Feed composition and management are the most important factors that influence the composition of the intestinal microbiome, positively or negatively. Pathogenic infections and parasitic infestations influence the microbiome negatively. Antibiotics are used very frequently to manage the bacterial infections or the dysbiosis, but always have a negative effect on the microbiome.
Beside feed composition and management, several feed additives can be efficient tools to manage the intestinal microbiome, and by consequence prevent enteric disorders and diseases caused by enteric pathobionts.
Prebiotics – These are dietary components that are not digested by the host but they benefit the host by selectively stimulating the growth and/or activity of one or a limited number of bacteria in the gut, predominantly those that produce SCFA. Dietary supplementation of prebiotics has been shown to stimulate these bacteria in pigs. Prebiotics have great potential to modulate enteric microflora and discourage the colonisation of enteric pathogens. Successes have been derived using non-digestible oligosaccharides, especially those that contain fructose, xylose, galactose, glucose and mannose.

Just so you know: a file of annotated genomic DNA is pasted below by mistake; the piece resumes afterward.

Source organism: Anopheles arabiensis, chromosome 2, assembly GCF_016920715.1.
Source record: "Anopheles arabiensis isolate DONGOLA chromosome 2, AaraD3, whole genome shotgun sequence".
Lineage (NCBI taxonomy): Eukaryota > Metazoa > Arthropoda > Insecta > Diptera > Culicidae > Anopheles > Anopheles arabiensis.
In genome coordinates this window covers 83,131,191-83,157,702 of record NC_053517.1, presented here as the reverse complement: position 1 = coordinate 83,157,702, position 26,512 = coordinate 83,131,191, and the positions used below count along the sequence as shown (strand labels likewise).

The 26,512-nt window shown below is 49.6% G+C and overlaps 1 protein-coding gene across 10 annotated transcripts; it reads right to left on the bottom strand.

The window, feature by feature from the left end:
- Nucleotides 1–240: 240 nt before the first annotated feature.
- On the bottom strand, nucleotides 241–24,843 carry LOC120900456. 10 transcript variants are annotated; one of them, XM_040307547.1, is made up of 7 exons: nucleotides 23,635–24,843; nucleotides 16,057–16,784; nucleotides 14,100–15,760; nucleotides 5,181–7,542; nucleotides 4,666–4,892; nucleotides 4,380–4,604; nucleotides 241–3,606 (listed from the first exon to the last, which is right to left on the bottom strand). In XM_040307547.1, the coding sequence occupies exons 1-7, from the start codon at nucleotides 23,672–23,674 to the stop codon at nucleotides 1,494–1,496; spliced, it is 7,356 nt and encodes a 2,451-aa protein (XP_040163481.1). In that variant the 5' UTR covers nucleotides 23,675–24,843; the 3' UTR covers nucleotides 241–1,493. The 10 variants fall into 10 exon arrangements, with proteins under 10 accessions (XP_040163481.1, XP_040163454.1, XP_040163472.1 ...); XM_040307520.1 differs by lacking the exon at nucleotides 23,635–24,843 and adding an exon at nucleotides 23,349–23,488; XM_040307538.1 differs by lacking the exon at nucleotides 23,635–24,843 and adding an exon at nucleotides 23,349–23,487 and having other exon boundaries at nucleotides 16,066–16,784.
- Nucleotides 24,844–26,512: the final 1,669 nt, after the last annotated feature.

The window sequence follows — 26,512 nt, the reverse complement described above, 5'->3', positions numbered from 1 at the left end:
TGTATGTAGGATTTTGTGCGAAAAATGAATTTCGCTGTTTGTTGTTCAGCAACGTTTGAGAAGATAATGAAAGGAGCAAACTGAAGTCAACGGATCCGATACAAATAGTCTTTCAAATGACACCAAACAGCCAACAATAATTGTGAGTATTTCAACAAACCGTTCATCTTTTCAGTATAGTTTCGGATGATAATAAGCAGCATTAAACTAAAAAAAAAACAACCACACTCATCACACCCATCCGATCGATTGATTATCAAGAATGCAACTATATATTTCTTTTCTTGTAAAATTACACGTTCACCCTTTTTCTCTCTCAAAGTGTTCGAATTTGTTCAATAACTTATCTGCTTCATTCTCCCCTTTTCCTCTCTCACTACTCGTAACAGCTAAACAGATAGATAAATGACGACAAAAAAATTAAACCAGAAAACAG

Probiotics (Active microbials) – Research at Kemin has concluded that intestinal health management for optimal performance can be accomplished with the use of active microbials. Not all active microbial strains are equally efficient due to the differences in survival and persistence in the harsh conditions of the gastrointestinal tract, mechanism of action, and the differences in immunomodulatory performance. Some active microbial strains are able to inhibit Clostridium spp., but the mechanism of action by which this objective is accomplished varies. Some can secrete specific molecules, which stimulate the growth of beneficial bacteria in the micro flora, such as Lactobacillus spp. and Bifidobacterium spp. This gives a balanced ratio between these and Clostridium spp.
Bacillus subtilis strain PB6, is an active microbial that has proven, in in vivo and in vitro assays, to be highly effective in its capacity to inhibit growth of different pathogenic strains of Clostridium spp. and to have anti-inflammatory effects. PB6 in vivo has also been able to show that it can help balance the first-line mediators of inflammation. By maintaining a state of balance in the gastrointestinal tract, Bacillus subtilis PB6 improves the growth rate and feed utilisation of poultry and other livestock. Bacillus subtilis PB6 is unique in that it has the ability to inhibit different strains of Clostridium, while the populations of beneficial bacteria such as Lactobacillus spp. and Bifidobacterium spp. are stimulated. As a consequence, the level of potentially pathogenic gram negative bacteria is reduced in the intestinal content and in the caeca.